The group sitting next to my thigh looked on closer inspection, less young people and more like children. The boy had an air of prosperity about him with his floppy Hugh Grant hair, crisp white shirt, designer jeans and Rolex watch. The four girls all had golden skin, very little clothing, dead straight, shiny, tresses and all, without exception had with them on the table, a packet of Marlboro Lights and a swish, top of the range mobile phone. None of them spoke, bored with their environment and a lifestyle of excess where nothing, I doubt, will ever have a wow factor. I was horrified when the waitress came over and from an ice bucket, refilled their champagne flutes from a magnum of Moet. I had to ask.
“How old are you?”
“Fourteen”. How much happier would they have been on a sofa with their parents, arguing who should be kicked off X-Factor or even in some bus stop snogging? Surely to God anything was preferable to this unchaperoned hedonism.
We left soon after, depressed. A trip up an Alp the following morning brought the colour back to my cheeks. Fresh air and the odd refrain of ‘The Hills are Alive’ thank God, cost nothing.

Tuesday, 20 October 2009


“Alice, for the last time, hurry up”. Those few words have become a mantra for Hubby lately. In our crazy, mad, rushed life where our children’s needs range from the youngest learning high frequency spellings such as ‘of’ and ‘to’ –, to the writing of more challenging essays such as ‘Brecht: Tosser or what? Discuss’ –the latter’s title made up by our son, surely –I need to be close at hand to guide, rub out, provide snacks, test time tables or just either admonish or encourage in equal measure.
Thing is, whilst all this is going on and the spuds are boiling and the dog needs walking, Hubby expects me to be kitted out in a smart outfit, ready at a moment’s notice to stand, supportive-wife-like by his side, smiling, with lipstick applied. Last week was a prime example. Dinner was laid out on the dining table, the homework having been budged up a bit. Everyone, apart from me, dived in, whilst I took the dog around the block. On my return less than fifteen minutes later Hubby, in clean shirt and tie, was pacing.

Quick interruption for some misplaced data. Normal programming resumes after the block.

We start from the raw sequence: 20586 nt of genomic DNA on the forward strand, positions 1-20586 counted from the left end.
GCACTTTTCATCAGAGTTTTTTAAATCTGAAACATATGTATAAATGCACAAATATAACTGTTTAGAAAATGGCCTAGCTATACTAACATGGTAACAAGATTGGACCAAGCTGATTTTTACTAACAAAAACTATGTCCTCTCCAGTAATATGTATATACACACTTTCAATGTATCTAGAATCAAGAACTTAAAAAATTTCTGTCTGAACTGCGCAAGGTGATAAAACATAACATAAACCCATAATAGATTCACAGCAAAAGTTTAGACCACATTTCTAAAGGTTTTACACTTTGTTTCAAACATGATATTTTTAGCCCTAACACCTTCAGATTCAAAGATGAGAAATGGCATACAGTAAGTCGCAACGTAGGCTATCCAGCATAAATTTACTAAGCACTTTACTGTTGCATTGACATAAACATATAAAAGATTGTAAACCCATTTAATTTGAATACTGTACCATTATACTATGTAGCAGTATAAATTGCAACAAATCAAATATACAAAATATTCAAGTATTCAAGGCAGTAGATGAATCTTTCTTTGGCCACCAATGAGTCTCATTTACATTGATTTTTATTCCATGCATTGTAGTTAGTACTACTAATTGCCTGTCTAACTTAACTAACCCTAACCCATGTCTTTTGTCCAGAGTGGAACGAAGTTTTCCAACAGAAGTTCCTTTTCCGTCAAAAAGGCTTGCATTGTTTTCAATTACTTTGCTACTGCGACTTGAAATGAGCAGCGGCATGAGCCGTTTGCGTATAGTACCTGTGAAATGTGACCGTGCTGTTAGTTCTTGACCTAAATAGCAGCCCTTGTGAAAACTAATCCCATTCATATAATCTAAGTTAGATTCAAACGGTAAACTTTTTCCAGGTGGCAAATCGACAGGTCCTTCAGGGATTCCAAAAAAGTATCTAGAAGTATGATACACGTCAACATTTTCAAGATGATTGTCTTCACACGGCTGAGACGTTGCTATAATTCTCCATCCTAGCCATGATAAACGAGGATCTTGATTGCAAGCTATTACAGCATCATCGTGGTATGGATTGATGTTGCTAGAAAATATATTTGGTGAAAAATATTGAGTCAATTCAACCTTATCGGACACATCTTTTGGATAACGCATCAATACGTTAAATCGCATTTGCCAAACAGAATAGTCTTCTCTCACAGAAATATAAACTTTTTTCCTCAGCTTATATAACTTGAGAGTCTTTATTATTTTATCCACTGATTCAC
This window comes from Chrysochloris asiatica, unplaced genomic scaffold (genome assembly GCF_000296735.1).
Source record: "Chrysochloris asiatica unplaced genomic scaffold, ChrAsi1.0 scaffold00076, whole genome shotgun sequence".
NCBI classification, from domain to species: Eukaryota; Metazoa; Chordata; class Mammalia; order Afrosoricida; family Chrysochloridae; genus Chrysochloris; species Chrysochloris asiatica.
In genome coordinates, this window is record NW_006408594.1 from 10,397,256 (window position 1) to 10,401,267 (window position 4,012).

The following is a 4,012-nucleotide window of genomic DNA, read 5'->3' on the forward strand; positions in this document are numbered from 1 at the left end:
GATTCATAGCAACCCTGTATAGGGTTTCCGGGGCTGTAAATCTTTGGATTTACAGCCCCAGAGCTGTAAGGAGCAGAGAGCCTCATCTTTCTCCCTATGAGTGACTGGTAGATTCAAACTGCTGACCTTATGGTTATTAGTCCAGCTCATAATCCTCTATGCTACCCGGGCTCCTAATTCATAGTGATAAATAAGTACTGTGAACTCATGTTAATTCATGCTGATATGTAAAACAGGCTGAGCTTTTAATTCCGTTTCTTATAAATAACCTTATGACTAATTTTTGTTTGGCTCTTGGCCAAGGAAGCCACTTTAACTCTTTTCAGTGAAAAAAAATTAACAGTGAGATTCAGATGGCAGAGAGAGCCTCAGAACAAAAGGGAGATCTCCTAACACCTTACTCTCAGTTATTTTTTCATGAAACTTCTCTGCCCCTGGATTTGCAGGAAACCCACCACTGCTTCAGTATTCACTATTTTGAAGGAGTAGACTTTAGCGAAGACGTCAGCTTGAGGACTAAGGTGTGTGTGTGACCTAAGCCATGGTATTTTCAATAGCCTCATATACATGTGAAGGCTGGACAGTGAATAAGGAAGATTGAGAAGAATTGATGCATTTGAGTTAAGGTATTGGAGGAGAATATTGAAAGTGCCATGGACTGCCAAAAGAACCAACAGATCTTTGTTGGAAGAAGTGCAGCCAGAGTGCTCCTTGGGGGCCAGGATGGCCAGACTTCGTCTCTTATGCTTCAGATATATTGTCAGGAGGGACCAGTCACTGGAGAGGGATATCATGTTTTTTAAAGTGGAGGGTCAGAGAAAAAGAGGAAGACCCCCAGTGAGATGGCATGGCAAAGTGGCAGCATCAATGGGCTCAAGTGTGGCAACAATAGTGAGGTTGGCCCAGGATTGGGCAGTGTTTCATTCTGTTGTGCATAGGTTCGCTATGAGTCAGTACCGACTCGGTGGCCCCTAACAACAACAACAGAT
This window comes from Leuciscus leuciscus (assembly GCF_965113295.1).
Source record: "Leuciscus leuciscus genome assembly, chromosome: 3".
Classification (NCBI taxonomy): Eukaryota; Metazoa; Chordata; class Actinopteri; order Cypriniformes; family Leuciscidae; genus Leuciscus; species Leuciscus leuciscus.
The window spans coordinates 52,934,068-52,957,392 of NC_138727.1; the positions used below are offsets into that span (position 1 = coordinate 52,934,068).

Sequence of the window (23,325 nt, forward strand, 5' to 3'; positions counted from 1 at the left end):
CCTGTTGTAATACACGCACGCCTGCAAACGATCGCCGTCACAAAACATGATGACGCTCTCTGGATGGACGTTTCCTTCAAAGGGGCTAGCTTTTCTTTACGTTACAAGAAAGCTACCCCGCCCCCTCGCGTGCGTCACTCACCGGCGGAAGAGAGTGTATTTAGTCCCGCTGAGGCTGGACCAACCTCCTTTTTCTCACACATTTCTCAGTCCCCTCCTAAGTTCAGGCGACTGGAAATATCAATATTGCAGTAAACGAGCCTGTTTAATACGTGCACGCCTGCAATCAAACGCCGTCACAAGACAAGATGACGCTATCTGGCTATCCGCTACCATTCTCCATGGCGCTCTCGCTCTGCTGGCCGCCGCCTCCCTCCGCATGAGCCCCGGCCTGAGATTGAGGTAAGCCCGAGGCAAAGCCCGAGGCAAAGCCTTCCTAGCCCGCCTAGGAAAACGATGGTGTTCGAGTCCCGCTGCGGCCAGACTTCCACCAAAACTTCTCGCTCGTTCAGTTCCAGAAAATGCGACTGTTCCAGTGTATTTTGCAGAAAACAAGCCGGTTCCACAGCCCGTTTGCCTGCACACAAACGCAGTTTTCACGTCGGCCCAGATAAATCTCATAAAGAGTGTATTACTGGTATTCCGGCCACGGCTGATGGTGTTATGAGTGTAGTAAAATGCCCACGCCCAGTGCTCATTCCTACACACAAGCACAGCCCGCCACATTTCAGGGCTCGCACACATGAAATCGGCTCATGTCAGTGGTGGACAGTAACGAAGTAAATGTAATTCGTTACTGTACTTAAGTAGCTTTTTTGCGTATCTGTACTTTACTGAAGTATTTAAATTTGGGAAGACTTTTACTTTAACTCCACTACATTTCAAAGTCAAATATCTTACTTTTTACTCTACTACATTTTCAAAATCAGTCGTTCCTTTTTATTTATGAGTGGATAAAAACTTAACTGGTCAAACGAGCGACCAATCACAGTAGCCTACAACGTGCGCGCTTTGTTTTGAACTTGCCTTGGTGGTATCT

“Where the hell have you been? Why the hell did you decide to take the dog out now for, for God’s sake. We can’t be late, we can’t be late. Hurry up, hurry up”. It’s like living with the White Rabbit only it’s far from Wonderland around here.
I ran up the stairs and flung open the wardrobe door. Skirts and tops hung glumly, many of which needed a bloody good wash.
“Oh hell”, I said, pulling a pencil skirt off a coat-hanger, “You’ll have to do. I can sponge the sauce off in the car”. I was acutely aware of Hubby who was literally outside the bedroom door, breathing like some infuriated bull.
“Just go away and leave me to get on with it please”, I asked, rummaging through a drawer in the vain hope of finding some nice, black, fairly low denier tights.
“Balls”, I muttered as the pair I pulled half way up my leg revealed an enormous ladder. I peeled them off and threw them into the bin. By this point I had acquired a significant sweat having in the last half hour prepared dinner, gone on a fast paced walk and run up the stairs. The added exacerbation of nerves, caused by Hubby’s impatience was making my skin particularly clammy and my clothes were sticking rather unpleasantly to my every curve.
“Come on”, Hubby hollered again. I found another pair of tights which seemed, at the initial inspection, ladder free. I pulled them on half way and eased my hot feet into a pair of very high heels. I sat on the edge of my bed to do up the ankle straps, but the holes were so small and the light so dim that I had no chance of success.
“A-lice! The band starts in ten minutes”, Hubby called. If he opened his mouth once more, I was going to kill him. Unfortunately my movements were rather impeded. I threw a jacket over my top, and with my gusset around my knees and my high heels not secured, I shuffled, knock-kneed, down the stairs and into the sitting room to say goodnight.
My children looked back at me as though I were some pitiful creature whose carer had absconded, abandoning her half dressed and not a little, mental.
“I’ll finish off my toilet in the car”, I proffered by way of an explanation. The children, as though used to seeing their mother dishevelled and a bit loopy, just shrugged their shoulders and waved.